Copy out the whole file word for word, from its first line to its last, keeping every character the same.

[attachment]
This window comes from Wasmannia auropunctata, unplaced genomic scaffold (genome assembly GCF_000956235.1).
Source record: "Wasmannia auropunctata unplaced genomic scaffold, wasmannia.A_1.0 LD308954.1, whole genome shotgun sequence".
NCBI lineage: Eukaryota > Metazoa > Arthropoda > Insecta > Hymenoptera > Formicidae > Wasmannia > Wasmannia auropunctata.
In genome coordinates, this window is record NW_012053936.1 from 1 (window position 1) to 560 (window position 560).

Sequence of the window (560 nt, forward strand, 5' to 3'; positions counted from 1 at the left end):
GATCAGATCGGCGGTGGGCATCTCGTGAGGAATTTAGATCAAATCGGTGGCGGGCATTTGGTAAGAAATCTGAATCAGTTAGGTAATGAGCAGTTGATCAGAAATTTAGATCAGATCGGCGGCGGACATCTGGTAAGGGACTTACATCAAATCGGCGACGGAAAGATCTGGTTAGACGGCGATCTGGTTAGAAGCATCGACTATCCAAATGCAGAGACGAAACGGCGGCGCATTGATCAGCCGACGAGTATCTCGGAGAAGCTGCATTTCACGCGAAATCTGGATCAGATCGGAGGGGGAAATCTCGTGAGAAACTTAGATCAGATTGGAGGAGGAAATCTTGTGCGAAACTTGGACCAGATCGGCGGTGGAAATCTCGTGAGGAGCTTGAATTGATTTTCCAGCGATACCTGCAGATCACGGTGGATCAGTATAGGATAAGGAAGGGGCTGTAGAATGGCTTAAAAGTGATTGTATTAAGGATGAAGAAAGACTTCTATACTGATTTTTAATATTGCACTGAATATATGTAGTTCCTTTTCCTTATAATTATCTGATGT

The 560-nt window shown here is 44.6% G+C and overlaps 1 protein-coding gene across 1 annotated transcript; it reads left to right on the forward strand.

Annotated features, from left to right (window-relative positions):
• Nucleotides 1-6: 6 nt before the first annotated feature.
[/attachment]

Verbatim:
This window comes from Wasmannia auropunctata, unplaced genomic scaffold (genome assembly GCF_000956235.1).
Source record: "Wasmannia auropunctata unplaced genomic scaffold, wasmannia.A_1.0 LD308954.1, whole genome shotgun sequence".
NCBI lineage: Eukaryota > Metazoa > Arthropoda > Insecta > Hymenoptera > Formicidae > Wasmannia > Wasmannia auropunctata.
In genome coordinates, this window is record NW_012053936.1 from 1 (window position 1) to 560 (window position 560).

Sequence of the window (560 nt, forward strand, 5' to 3'; positions counted from 1 at the left end):
GATCAGATCGGCGGTGGGCATCTCGTGAGGAATTTAGATCAAATCGGTGGCGGGCATTTGGTAAGAAATCTGAATCAGTTAGGTAATGAGCAGTTGATCAGAAATTTAGATCAGATCGGCGGCGGACATCTGGTAAGGGACTTACATCAAATCGGCGACGGAAAGATCTGGTTAGACGGCGATCTGGTTAGAAGCATCGACTATCCAAATGCAGAGACGAAACGGCGGCGCATTGATCAGCCGACGAGTATCTCGGAGAAGCTGCATTTCACGCGAAATCTGGATCAGATCGGAGGGGGAAATCTCGTGAGAAACTTAGATCAGATTGGAGGAGGAAATCTTGTGCGAAACTTGGACCAGATCGGCGGTGGAAATCTCGTGAGGAGCTTGAATTGATTTTCCAGCGATACCTGCAGATCACGGTGGATCAGTATAGGATAAGGAAGGGGCTGTAGAATGGCTTAAAAGTGATTGTATTAAGGATGAAGAAAGACTTCTATACTGATTTTTAATATTGCACTGAATATATGTAGTTCCTTTTCCTTATAATTATCTGATGT

The 560-nt window shown here is 44.6% G+C and overlaps 1 protein-coding gene across 1 annotated transcript; it reads left to right on the forward strand.

Annotated features, from left to right (window-relative positions):
• Nucleotides 1-6: 6 nt before the first annotated feature.